However, it is important to note that the proposed call attempt limitation changes significantly when student loans are involved. Rather than applying the call attempt limit on a per debt basis when attempting to collect a student debt, the Bureau proposes that the call attempt limit apply to all debts that were serviced under a single account number at the time they were placed with the collector. This means that if the student had three loans, but they all were serviced using the same account number, then the collector is limited to seven call attempts total on the combined group of accounts. This is an important distinction, and it is important that student lending participants take it into account to avoid potential violations.
It also bears noting that while the proposed call attempt limitation does include limited content messages (i.e., messages that the NPRM states would presumptively not constitute collection communications under the FDCPA – which we will cover in more detail in future blog posts), the proposed rule excludes from its counts any communication made by text or email, call attempts that do not actually connect to the dialed number (i.e., a busy signal or reached a disconnected line), and call attempts to a number that a collector subsequently learns does not actually belong to the consumer it was trying to reach.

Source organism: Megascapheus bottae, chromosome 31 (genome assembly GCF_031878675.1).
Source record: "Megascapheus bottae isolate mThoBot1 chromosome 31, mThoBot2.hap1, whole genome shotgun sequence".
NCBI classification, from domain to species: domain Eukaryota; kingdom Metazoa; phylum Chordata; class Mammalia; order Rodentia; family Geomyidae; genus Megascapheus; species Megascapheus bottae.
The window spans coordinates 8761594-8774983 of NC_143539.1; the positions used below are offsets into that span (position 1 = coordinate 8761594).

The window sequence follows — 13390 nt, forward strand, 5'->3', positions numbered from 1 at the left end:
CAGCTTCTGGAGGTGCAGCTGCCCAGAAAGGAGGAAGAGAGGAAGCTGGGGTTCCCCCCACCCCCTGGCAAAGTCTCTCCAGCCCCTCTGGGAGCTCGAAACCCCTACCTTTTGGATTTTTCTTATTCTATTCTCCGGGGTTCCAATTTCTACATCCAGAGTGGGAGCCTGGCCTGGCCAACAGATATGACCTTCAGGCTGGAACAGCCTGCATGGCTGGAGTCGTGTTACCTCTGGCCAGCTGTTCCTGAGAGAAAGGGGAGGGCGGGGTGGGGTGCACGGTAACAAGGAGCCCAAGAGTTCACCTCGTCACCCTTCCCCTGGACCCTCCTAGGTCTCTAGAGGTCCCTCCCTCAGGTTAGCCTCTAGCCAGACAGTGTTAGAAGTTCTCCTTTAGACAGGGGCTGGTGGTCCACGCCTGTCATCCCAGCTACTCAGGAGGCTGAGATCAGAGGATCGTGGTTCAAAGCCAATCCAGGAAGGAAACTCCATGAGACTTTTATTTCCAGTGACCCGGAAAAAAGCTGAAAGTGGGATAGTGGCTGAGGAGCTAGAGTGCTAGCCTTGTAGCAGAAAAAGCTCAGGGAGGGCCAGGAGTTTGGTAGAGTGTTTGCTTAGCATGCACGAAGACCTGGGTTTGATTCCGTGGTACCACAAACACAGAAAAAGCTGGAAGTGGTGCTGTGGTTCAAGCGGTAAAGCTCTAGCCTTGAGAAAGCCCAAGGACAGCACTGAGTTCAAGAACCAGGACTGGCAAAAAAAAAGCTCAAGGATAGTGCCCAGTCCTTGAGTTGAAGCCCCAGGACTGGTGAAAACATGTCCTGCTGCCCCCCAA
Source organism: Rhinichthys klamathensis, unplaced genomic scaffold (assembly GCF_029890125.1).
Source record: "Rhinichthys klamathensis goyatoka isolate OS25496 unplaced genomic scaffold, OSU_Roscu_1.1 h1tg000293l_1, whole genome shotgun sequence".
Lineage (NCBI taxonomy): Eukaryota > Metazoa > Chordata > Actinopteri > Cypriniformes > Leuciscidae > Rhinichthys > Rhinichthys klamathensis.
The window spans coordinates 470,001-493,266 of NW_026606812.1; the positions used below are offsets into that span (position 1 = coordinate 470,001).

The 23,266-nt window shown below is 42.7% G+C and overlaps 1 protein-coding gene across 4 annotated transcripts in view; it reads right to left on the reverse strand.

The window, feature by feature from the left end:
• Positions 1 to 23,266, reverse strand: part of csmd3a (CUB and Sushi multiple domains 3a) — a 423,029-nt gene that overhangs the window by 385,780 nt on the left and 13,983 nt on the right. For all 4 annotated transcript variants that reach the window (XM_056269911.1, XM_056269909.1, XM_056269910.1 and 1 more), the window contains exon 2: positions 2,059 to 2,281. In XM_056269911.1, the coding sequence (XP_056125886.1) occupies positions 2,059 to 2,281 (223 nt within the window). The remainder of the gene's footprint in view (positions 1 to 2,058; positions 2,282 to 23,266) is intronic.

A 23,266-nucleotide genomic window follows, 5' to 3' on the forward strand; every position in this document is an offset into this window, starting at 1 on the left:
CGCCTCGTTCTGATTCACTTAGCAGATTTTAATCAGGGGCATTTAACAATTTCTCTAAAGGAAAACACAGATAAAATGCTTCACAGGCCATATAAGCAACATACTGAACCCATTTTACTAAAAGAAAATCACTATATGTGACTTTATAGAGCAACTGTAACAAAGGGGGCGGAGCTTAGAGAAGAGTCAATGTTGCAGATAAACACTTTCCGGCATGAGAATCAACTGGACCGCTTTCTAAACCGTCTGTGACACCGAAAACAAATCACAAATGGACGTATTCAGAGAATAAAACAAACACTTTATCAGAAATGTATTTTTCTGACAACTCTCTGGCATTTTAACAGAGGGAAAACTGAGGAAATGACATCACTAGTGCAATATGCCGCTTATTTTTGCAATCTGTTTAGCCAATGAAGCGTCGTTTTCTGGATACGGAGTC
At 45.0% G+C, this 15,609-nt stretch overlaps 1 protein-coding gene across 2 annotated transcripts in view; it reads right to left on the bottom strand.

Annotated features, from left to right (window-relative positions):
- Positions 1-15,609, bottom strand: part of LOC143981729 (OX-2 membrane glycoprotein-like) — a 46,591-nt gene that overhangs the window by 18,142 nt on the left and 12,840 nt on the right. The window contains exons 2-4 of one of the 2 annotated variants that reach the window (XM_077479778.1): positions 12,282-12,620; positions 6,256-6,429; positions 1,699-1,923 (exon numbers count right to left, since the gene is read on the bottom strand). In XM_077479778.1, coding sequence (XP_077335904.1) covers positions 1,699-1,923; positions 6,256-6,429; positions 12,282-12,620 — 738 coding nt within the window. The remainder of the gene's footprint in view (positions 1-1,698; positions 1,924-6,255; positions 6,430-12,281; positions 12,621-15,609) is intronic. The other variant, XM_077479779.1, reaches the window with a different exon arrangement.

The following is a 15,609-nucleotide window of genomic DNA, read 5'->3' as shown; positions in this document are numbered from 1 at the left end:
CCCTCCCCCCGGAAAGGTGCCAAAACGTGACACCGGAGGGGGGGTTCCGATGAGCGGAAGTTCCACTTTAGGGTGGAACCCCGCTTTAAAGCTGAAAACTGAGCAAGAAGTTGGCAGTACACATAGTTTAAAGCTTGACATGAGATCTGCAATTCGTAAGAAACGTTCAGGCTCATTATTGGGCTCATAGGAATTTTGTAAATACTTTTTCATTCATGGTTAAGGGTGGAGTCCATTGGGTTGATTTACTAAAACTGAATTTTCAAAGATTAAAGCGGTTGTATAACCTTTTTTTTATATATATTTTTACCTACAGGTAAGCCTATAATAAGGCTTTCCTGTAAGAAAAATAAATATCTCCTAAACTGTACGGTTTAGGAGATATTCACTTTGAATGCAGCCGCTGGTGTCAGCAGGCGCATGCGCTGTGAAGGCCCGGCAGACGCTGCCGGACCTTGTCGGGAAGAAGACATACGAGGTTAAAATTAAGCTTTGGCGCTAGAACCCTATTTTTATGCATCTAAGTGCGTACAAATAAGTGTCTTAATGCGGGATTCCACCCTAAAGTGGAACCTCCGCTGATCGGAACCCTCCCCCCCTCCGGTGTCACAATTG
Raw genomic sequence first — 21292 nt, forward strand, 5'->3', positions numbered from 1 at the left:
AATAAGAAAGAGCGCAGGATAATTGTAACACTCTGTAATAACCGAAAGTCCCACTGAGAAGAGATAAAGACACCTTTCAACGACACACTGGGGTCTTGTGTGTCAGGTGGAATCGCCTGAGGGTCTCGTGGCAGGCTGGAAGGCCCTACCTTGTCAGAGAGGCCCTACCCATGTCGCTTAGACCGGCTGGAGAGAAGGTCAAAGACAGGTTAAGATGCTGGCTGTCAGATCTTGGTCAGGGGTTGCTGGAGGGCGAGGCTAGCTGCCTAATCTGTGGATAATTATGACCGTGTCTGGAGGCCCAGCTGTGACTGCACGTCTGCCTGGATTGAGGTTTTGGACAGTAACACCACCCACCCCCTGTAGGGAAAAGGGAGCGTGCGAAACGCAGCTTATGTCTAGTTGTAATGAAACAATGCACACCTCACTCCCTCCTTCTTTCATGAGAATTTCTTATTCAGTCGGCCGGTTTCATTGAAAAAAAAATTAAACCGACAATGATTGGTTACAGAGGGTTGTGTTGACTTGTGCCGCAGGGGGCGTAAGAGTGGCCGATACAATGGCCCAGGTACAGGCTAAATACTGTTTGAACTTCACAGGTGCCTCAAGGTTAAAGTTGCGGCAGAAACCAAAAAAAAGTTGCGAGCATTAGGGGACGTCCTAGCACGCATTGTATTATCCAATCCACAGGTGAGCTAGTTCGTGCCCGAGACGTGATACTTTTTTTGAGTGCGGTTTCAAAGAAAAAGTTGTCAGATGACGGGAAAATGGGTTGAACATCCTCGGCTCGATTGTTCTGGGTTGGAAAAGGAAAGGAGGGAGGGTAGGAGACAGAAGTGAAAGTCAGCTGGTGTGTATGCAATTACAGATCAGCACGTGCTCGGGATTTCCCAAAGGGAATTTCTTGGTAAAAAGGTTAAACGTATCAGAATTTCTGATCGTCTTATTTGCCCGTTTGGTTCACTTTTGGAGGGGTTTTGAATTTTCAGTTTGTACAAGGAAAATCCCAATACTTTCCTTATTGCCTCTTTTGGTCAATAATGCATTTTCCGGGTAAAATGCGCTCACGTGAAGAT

Thereafter, once a collector successfully contacts the consumer, there is an additional, mandatory seven-day waiting period before the collector can resume any further call attempts. The date of the successful communication serves as the first day of the seven-day waiting period. The proposed rule states that a “successful contact” includes both actually speaking to the consumer and leaving a message (other than a limited content message) for the consumer. The Bureau further cautions that collectors should remain mindful that a location call or call attempt that does not immediately reach the consumer can become a successful contact if the end result is that contact is made with the consumer.